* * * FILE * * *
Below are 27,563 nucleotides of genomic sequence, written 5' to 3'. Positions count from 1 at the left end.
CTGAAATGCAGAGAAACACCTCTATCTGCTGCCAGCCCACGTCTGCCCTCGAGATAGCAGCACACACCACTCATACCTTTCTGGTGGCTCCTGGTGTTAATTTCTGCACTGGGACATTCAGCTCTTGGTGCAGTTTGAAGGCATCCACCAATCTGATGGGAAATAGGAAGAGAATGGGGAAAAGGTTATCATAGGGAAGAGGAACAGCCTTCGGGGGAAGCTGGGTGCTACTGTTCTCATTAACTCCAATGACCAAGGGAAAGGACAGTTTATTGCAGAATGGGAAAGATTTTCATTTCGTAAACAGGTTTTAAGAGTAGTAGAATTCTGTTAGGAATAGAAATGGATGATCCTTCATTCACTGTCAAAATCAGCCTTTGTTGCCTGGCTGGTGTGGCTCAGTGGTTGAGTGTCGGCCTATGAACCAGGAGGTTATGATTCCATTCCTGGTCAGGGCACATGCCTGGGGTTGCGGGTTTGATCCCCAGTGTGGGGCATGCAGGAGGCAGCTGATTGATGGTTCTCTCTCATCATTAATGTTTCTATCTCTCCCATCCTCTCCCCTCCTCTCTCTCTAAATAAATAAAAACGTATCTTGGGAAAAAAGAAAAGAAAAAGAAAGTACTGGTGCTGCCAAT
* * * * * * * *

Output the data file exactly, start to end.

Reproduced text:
Below are 27,563 nucleotides of genomic sequence, written 5' to 3'. Positions count from 1 at the left end.
CTGAAATGCAGAGAAACACCTCTATCTGCTGCCAGCCCACGTCTGCCCTCGAGATAGCAGCACACACCACTCATACCTTTCTGGTGGCTCCTGGTGTTAATTTCTGCACTGGGACATTCAGCTCTTGGTGCAGTTTGAAGGCATCCACCAATCTGATGGGAAATAGGAAGAGAATGGGGAAAAGGTTATCATAGGGAAGAGGAACAGCCTTCGGGGGAAGCTGGGTGCTACTGTTCTCATTAACTCCAATGACCAAGGGAAAGGACAGTTTATTGCAGAATGGGAAAGATTTTCATTTCGTAAACAGGTTTTAAGAGTAGTAGAATTCTGTTAGGAATAGAAATGGATGATCCTTCATTCACTGTCAAAATCAGCCTTTGTTGCCTGGCTGGTGTGGCTCAGTGGTTGAGTGTCGGCCTATGAACCAGGAGGTTATGATTCCATTCCTGGTCAGGGCACATGCCTGGGGTTGCGGGTTTGATCCCCAGTGTGGGGCATGCAGGAGGCAGCTGATTGATGGTTCTCTCTCATCATTAATGTTTCTATCTCTCCCATCCTCTCCCCTCCTCTCTCTCTAAATAAATAAAAACGTATCTTGGGAAAAAAGAAAAGAAAAAGAAAGTACTGGTGCTGCCAAT